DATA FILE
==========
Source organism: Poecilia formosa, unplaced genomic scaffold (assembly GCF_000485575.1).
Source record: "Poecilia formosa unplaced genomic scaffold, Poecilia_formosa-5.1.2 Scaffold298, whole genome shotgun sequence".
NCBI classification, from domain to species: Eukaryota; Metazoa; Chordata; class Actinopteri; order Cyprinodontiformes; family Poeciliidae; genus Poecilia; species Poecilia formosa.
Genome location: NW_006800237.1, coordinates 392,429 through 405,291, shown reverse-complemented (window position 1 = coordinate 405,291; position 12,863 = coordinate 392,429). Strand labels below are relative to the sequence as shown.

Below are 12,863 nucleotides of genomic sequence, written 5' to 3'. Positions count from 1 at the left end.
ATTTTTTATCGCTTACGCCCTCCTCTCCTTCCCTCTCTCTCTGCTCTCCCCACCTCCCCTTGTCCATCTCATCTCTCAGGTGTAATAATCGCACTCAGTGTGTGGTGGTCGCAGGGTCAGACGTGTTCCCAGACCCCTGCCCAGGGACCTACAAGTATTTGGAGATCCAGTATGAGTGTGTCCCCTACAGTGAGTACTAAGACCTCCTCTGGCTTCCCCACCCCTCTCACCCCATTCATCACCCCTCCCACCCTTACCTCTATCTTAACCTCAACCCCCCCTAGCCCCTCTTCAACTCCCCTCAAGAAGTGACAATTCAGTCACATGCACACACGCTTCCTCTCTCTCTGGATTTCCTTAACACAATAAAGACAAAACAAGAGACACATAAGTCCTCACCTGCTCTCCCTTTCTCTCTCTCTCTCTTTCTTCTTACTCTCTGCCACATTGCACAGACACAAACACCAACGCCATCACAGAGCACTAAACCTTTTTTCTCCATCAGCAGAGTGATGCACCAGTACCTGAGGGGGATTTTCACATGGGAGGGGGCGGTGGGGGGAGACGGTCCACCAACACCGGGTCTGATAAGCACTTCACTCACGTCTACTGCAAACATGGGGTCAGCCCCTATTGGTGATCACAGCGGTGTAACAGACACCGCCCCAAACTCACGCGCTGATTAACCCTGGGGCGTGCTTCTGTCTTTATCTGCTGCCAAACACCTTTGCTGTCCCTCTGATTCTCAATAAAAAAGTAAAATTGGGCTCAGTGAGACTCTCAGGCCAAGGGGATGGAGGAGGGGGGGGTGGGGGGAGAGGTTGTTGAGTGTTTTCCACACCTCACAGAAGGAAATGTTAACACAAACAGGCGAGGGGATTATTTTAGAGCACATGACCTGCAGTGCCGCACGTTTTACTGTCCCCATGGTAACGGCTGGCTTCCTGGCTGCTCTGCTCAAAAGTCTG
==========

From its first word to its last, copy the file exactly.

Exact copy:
Source organism: Poecilia formosa, unplaced genomic scaffold (assembly GCF_000485575.1).
Source record: "Poecilia formosa unplaced genomic scaffold, Poecilia_formosa-5.1.2 Scaffold298, whole genome shotgun sequence".
NCBI classification, from domain to species: Eukaryota; Metazoa; Chordata; class Actinopteri; order Cyprinodontiformes; family Poeciliidae; genus Poecilia; species Poecilia formosa.
Genome location: NW_006800237.1, coordinates 392,429 through 405,291, shown reverse-complemented (window position 1 = coordinate 405,291; position 12,863 = coordinate 392,429). Strand labels below are relative to the sequence as shown.

Below are 12,863 nucleotides of genomic sequence, written 5' to 3'. Positions count from 1 at the left end.
ATTTTTTATCGCTTACGCCCTCCTCTCCTTCCCTCTCTCTCTGCTCTCCCCACCTCCCCTTGTCCATCTCATCTCTCAGGTGTAATAATCGCACTCAGTGTGTGGTGGTCGCAGGGTCAGACGTGTTCCCAGACCCCTGCCCAGGGACCTACAAGTATTTGGAGATCCAGTATGAGTGTGTCCCCTACAGTGAGTACTAAGACCTCCTCTGGCTTCCCCACCCCTCTCACCCCATTCATCACCCCTCCCACCCTTACCTCTATCTTAACCTCAACCCCCCCTAGCCCCTCTTCAACTCCCCTCAAGAAGTGACAATTCAGTCACATGCACACACGCTTCCTCTCTCTCTGGATTTCCTTAACACAATAAAGACAAAACAAGAGACACATAAGTCCTCACCTGCTCTCCCTTTCTCTCTCTCTCTCTTTCTTCTTACTCTCTGCCACATTGCACAGACACAAACACCAACGCCATCACAGAGCACTAAACCTTTTTTCTCCATCAGCAGAGTGATGCACCAGTACCTGAGGGGGATTTTCACATGGGAGGGGGCGGTGGGGGGAGACGGTCCACCAACACCGGGTCTGATAAGCACTTCACTCACGTCTACTGCAAACATGGGGTCAGCCCCTATTGGTGATCACAGCGGTGTAACAGACACCGCCCCAAACTCACGCGCTGATTAACCCTGGGGCGTGCTTCTGTCTTTATCTGCTGCCAAACACCTTTGCTGTCCCTCTGATTCTCAATAAAAAAGTAAAATTGGGCTCAGTGAGACTCTCAGGCCAAGGGGATGGAGGAGGGGGGGGTGGGGGGAGAGGTTGTTGAGTGTTTTCCACACCTCACAGAAGGAAATGTTAACACAAACAGGCGAGGGGATTATTTTAGAGCACATGACCTGCAGTGCCGCACGTTTTACTGTCCCCATGGTAACGGCTGGCTTCCTGGCTGCTCTGCTCAAAAGTCTG